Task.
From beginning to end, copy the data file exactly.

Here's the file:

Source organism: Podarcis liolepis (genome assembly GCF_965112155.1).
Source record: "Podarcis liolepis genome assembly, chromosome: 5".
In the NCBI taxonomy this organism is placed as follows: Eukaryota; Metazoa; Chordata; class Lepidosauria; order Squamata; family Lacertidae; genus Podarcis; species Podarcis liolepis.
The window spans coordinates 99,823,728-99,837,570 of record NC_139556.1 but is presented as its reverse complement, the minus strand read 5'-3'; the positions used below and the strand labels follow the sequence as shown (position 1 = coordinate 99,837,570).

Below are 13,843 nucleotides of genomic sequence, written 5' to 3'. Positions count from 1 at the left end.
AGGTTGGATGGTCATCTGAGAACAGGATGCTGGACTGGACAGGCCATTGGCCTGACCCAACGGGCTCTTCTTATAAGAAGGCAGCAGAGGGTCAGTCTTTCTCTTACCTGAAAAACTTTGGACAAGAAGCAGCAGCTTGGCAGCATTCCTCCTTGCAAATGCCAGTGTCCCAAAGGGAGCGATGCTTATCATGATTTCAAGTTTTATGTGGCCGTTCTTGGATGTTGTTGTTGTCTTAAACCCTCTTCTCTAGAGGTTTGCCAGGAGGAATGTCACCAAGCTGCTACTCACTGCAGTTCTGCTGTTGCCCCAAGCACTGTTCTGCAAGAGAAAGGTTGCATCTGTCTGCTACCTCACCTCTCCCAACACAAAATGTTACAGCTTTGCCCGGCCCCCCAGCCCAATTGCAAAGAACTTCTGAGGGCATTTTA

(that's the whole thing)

Source organism: Podarcis liolepis (genome assembly GCF_965112155.1).
Source record: "Podarcis liolepis genome assembly, chromosome: 5".
In the NCBI taxonomy this organism is placed as follows: Eukaryota; Metazoa; Chordata; class Lepidosauria; order Squamata; family Lacertidae; genus Podarcis; species Podarcis liolepis.
The window spans coordinates 99,823,728-99,837,570 of record NC_139556.1 but is presented as its reverse complement, the minus strand read 5'-3'; the positions used below and the strand labels follow the sequence as shown (position 1 = coordinate 99,837,570).

Below are 13,843 nucleotides of genomic sequence, written 5' to 3'. Positions count from 1 at the left end.
AGGTTGGATGGTCATCTGAGAACAGGATGCTGGACTGGACAGGCCATTGGCCTGACCCAACGGGCTCTTCTTATAAGAAGGCAGCAGAGGGTCAGTCTTTCTCTTACCTGAAAAACTTTGGACAAGAAGCAGCAGCTTGGCAGCATTCCTCCTTGCAAATGCCAGTGTCCCAAAGGGAGCGATGCTTATCATGATTTCAAGTTTTATGTGGCCGTTCTTGGATGTTGTTGTTGTCTTAAACCCTCTTCTCTAGAGGTTTGCCAGGAGGAATGTCACCAAGCTGCTACTCACTGCAGTTCTGCTGTTGCCCCAAGCACTGTTCTGCAAGAGAAAGGTTGCATCTGTCTGCTACCTCACCTCTCCCAACACAAAATGTTACAGCTTTGCCCGGCCCCCCAGCCCAATTGCAAAGAACTTCTGAGGGCATTTTA